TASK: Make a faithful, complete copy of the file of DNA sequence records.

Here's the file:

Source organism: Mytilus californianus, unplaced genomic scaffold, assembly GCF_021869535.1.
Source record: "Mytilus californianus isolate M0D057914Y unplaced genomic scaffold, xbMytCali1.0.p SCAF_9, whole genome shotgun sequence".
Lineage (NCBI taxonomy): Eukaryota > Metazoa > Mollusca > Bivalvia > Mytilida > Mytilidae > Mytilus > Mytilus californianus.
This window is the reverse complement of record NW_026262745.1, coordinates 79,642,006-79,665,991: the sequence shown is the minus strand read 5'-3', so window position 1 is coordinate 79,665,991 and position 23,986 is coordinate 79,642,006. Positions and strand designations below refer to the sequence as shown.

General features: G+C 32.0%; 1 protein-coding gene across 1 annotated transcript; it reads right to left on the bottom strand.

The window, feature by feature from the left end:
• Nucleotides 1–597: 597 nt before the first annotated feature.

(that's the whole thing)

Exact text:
Source organism: Mytilus californianus, unplaced genomic scaffold, assembly GCF_021869535.1.
Source record: "Mytilus californianus isolate M0D057914Y unplaced genomic scaffold, xbMytCali1.0.p SCAF_9, whole genome shotgun sequence".
Lineage (NCBI taxonomy): Eukaryota > Metazoa > Mollusca > Bivalvia > Mytilida > Mytilidae > Mytilus > Mytilus californianus.
This window is the reverse complement of record NW_026262745.1, coordinates 79,642,006-79,665,991: the sequence shown is the minus strand read 5'-3', so window position 1 is coordinate 79,665,991 and position 23,986 is coordinate 79,642,006. Positions and strand designations below refer to the sequence as shown.

General features: G+C 32.0%; 1 protein-coding gene across 1 annotated transcript; it reads right to left on the bottom strand.

The window, feature by feature from the left end:
• Nucleotides 1–597: 597 nt before the first annotated feature.